I threw in an extra.  "Of course, I like the Packers, too.  I don't care about the team, I just feel there's a quiet dignity to the 'Cheese Wedge' hat.  No other team has accomplished that."
"What about the Raider Nation?" asked Dad.
"Oh please.  They look like rejects from a low-budget remake of 'Road Warrior.'  Besides, I refuse to either live in Concord or drive a lowered black Chevy pickup truck."  I took a swig from my Mountain Dew.  "Of course, football and baseball need new leagues in them."
"Huh?  How so?" asked Richard.
"Well, think about it.  Both sports seem to be constantly plagued by drug scandals.  And not just boring old cocaine anymore, either.  Oh, by the way, Richard?  I'mma beat your ass if you do coke.  All cocaine does is give you an unimpressive high and make your dick not work.  And smoking rock is a religious experience: you feel like God for fifteen minutes, and utter hell for forty minutes after that.... Unless you keep smoking.  Talk about one insidious product.  And your dick don't work smoking rock, either.  Me, I think having my dick work is a lot more fun."
Richard nodded with a grin.  "Right. cocaine, bad.  Functioning penis, good."
"Atta boy.  Anyway, think about all the weird crap athletes are using these days: horse testosterone, human growth hormone, pineal  extract from iguanas.... Just a whole mess of performance-enhancing compounds.
"Well, to hell with trying to ban all that stuff.  They just need to start whole new leagues made up of players who dope up.  All they want, anything they want.  They can inject the most psychotic, untested mix of steroids and HGH, topped off with huge amounts of pharmaceutical biphetamine, and shove 'em out onto the field.  Shortstop's growing a third arm out of his back?  All part of the game, man.  People forget that these days, sports is fucking entertainment.  There's no silly concerns about honorable conduct or the purity of competition.  No, it's all about what's gonna get people to tune in and buy tickets, period.  So give the people what they want: horrible mutants who've wrecked their brains and warped their bodies from all the different drug combinations, hammering it out for nine innings or four quarters.  Hell, we could turn baseball into a full-contact sport: they've already got the bats."
Richard said, "I'd totally watch that.  Actually, your idea, let's call it the Performance Enhancement Drug League, should be aimed at really dull, wussy games like soccer or golf.  Imagine if golf somehow required protective gear.  At least three ambulances would be on the course at all times."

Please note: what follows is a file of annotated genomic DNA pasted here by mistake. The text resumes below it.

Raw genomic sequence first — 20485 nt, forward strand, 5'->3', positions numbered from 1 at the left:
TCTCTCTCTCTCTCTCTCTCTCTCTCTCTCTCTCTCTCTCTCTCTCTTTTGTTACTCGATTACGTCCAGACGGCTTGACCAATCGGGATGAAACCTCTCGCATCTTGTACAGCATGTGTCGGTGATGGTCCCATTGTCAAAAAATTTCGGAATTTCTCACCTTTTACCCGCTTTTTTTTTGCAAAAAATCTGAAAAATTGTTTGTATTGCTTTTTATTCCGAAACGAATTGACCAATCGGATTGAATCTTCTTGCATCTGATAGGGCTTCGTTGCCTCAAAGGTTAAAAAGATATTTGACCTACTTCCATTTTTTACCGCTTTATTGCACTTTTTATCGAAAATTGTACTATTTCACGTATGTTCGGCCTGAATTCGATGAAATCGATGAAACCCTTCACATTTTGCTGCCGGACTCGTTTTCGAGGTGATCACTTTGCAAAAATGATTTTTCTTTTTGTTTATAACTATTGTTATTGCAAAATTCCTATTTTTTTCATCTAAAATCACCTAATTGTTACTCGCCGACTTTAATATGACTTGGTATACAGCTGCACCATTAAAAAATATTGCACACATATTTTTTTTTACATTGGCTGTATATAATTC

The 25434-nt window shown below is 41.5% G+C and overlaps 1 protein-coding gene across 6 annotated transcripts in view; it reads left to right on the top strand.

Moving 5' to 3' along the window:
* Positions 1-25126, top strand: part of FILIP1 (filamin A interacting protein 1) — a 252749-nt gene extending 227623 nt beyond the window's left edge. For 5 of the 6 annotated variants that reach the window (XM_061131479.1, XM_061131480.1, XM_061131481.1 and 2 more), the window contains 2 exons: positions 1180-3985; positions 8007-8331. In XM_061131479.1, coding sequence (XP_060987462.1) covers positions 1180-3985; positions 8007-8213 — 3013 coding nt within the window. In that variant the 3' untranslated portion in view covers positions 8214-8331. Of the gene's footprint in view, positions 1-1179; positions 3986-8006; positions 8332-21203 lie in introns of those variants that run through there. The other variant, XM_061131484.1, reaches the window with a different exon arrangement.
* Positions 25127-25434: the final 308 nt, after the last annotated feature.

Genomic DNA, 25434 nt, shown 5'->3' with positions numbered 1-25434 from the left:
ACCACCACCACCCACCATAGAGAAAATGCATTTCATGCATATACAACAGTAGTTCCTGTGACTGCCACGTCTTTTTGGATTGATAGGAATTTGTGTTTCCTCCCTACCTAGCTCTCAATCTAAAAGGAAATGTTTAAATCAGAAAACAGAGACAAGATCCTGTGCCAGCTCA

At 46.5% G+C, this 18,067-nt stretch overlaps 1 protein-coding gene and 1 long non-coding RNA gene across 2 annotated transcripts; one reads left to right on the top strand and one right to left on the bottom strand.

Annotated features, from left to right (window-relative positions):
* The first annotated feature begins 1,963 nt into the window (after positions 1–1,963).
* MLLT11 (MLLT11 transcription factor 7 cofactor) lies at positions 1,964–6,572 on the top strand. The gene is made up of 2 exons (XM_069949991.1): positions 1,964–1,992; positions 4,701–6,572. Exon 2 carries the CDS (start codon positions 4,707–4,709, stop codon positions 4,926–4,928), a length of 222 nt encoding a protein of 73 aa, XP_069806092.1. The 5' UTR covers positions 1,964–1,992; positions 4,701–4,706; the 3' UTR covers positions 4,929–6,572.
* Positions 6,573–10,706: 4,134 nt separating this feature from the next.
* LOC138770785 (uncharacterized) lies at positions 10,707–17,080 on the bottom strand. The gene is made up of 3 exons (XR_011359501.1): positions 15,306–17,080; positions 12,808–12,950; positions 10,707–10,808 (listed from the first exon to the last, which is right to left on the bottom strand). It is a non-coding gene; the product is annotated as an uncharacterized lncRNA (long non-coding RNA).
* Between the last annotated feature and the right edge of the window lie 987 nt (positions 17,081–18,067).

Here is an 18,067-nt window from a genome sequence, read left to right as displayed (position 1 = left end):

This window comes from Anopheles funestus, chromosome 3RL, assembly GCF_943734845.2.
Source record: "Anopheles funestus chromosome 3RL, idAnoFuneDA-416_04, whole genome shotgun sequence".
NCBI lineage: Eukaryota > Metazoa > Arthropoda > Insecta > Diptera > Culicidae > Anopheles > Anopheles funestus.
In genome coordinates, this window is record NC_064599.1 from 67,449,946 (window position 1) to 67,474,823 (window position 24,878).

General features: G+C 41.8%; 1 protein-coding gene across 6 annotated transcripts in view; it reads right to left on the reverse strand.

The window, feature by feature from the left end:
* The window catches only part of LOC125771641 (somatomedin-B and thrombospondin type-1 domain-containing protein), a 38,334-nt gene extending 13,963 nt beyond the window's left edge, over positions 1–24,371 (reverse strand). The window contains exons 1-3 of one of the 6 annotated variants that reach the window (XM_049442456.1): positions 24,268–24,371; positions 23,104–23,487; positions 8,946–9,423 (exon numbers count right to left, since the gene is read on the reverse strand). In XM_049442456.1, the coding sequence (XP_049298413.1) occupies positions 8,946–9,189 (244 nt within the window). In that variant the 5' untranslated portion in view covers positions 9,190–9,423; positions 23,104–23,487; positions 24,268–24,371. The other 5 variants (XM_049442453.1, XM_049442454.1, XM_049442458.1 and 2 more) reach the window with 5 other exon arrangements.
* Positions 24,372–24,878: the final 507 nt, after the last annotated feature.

"Yeah.  The players would all be sharpening up the cleats on those dumb-ass shoes...."
Dad said, "I swear, Lenny, a conversation with you is like setting a mime on fire.  Absolutely hilarious, but for terrible reasons."
"Thank you sir.  I try.  Hey, I know how we can have some fun!  Let's embarrass the shit out of Richard by discussing our respective first experiences with oral sex!"
Dad stared at me with hooded eyes for a moment, then said, "Giving or receiving?"
I answered, "Yes.  Also, double points if being in Tijuana is involved ----- wait a minute."
Richard said, "What's up?"
I shushed him and listened for a few seconds.  "Umm..... I can hear Rook crying."
I swear Richard didn't hit the floor.  He bounded over the coffee table, cleared an empty chair by going over the top, and was at the door of the kitchen before Mr. Sutherland and I were standing.  Mookie and Glare picked up on the vibe and bolted for the kitchen door themselves.
And when everybody who had moved got through the door, we stopped.  Rook was crying her eyes out, and being held and comforted by Mrs. Sutherland.... Who was also teary-eyed.  She held a finger to her lips, and continued stroking Rook's hair and saying, "It's okay now.  All the bad things have passed, and now you're with people who love you...."
We all backed out, except for Richard.  He looked indecisive, then quietly walked up beside Rook.  He placed a hand on her shoulder and said, "Rook, it's Richard."
She turned her head towards him.  He said, "I don't know what's going on, but can I.... Do something....  To help?  Can I, um, help you feel..... Better?"